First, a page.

When time is a factor people like to take electric trimmers, as it will go a lot quicker. The problem with this method is you do not get the proper angle all the time when you are cutting more then one branch or leaf.

You have your favorite plants situated throughout your landscape areas. You have made a commitment to invest in your plant material, so take the time to properly prune each of your shrubs and trees.

Good pruning tools are not real expensive, and work well with any type of shrub or tree limb. Herbee has a little tip for finely shaping a shrub. Besides a small trimmer and limb or branch clipper, use a pair of scissors! That's right, an actual pair of good scissors.

tree or shrub?

Question About Pruning From A Reader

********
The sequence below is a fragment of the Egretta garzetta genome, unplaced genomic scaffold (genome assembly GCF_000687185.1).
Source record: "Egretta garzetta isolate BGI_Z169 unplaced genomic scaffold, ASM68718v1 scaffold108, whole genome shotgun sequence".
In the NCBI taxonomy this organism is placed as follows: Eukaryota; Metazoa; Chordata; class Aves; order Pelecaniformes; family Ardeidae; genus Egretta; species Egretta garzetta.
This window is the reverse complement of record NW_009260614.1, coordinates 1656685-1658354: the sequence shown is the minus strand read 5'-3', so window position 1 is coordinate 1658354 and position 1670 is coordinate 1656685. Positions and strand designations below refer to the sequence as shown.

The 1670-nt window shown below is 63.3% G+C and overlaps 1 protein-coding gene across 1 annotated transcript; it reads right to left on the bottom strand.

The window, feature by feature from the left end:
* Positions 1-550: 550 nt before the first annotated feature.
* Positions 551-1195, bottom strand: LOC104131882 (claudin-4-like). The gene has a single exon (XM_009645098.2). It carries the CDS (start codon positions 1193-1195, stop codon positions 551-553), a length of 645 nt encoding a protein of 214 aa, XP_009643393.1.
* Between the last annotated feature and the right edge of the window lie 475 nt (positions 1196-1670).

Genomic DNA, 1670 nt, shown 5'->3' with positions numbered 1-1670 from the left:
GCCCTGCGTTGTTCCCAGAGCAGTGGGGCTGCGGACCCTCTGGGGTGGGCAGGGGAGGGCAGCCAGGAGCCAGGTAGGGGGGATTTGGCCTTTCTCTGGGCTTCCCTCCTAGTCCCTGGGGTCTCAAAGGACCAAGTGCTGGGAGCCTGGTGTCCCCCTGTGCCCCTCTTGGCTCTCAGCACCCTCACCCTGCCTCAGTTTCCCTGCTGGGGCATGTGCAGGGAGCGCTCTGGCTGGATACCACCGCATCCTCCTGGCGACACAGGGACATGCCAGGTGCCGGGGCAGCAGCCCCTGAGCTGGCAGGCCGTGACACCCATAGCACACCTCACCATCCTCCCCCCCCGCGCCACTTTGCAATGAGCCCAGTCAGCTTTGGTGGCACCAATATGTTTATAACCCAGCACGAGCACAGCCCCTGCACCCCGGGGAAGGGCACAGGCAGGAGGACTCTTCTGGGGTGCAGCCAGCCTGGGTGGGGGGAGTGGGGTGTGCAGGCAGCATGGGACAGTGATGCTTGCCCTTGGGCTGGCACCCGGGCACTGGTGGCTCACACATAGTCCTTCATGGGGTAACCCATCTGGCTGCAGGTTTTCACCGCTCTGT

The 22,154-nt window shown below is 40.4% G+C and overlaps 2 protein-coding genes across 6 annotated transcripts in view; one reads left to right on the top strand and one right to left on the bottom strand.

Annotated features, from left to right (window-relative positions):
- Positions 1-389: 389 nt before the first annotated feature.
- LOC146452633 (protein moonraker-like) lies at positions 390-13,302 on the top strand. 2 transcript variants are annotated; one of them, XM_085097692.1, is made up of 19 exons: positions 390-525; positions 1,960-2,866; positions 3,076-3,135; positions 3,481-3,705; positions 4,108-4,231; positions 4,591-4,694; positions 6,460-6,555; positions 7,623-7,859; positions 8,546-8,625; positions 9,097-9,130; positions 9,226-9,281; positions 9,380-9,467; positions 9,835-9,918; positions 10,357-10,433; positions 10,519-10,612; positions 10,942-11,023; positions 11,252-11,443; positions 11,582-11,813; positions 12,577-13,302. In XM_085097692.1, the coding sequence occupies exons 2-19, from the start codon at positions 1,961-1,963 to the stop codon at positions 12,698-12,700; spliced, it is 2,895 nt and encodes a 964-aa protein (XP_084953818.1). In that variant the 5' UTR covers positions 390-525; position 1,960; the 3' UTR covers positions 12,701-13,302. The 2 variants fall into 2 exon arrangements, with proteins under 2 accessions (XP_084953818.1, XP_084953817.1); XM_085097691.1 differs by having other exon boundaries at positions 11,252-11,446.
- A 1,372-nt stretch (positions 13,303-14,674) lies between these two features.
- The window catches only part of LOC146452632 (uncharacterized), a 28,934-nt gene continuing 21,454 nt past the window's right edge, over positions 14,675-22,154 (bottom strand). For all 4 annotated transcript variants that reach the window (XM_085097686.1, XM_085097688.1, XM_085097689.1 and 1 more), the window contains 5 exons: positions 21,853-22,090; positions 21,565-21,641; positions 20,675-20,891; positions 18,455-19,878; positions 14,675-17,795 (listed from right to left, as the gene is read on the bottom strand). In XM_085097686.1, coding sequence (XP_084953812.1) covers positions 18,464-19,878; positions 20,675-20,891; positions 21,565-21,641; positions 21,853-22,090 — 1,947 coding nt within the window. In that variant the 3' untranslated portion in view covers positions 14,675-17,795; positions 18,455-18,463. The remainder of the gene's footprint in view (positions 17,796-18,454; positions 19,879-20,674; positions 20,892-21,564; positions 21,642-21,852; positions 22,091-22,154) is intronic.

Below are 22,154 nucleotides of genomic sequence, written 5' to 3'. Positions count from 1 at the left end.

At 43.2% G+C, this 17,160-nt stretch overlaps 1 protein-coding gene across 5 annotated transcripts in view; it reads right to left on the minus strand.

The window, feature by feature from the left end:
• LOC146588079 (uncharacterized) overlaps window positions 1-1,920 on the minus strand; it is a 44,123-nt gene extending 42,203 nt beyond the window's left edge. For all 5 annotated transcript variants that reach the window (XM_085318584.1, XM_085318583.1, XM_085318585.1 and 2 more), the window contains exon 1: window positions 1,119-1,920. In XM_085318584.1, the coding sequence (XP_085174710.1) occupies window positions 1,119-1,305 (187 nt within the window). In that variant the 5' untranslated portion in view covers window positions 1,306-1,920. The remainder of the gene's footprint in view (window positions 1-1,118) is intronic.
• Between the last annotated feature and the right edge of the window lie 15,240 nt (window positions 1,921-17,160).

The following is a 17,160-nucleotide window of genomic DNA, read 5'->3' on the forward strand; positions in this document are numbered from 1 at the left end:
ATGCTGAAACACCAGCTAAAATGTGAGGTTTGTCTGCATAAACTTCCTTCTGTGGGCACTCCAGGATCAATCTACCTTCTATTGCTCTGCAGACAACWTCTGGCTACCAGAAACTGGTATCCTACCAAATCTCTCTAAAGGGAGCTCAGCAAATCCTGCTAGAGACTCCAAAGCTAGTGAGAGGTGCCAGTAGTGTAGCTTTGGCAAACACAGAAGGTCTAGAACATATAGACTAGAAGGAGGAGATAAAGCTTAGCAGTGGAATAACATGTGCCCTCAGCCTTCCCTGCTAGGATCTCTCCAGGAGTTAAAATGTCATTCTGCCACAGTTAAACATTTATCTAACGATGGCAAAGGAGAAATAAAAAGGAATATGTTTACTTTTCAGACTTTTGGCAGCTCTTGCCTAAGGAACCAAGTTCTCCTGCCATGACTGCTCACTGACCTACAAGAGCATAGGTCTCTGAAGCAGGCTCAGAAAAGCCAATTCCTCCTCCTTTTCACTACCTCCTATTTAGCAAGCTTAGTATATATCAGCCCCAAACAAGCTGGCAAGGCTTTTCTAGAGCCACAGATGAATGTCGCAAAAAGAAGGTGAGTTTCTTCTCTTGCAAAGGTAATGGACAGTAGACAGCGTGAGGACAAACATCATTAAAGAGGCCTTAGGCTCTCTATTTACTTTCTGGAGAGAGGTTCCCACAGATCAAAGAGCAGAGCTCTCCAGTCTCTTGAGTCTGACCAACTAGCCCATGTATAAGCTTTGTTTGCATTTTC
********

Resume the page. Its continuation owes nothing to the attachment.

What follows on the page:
From Wes, in New Mexico

I'm not sure what this plant is called but I need to cut it back. How far down can I cut it? Thank you.

Hi Wes,

Thank you for asking the question on how far to cut back this specimen. Taking a look at your picture, I am not sure what type of plant it is. Is it a tree or shrub?

One of the main things you have to look at is how old is the specimen, and is it healthy? From the photo, it looks like this specimen may be an older plant. One of the problems you can run into is if older, the plant can become leggy. One recommendation is to see if you have a local nursery where you can bring this photo, or a branch or two. They may be able to idenitify it. Regardless of what type of specimen it is, your goal is to prune the plant to keep its natural shape and health.

One other aspect is to know when the specimen was pruned last. If you haven't trimmed it in years, it may need a good trim. If you have any other information for us that would be great. Please let us know how you make out, and sorry if I couldn't be of more help. All the best to you. I also look forward to finding out what this specimen is. Thanks Wes.

Kimberly (Herbee too)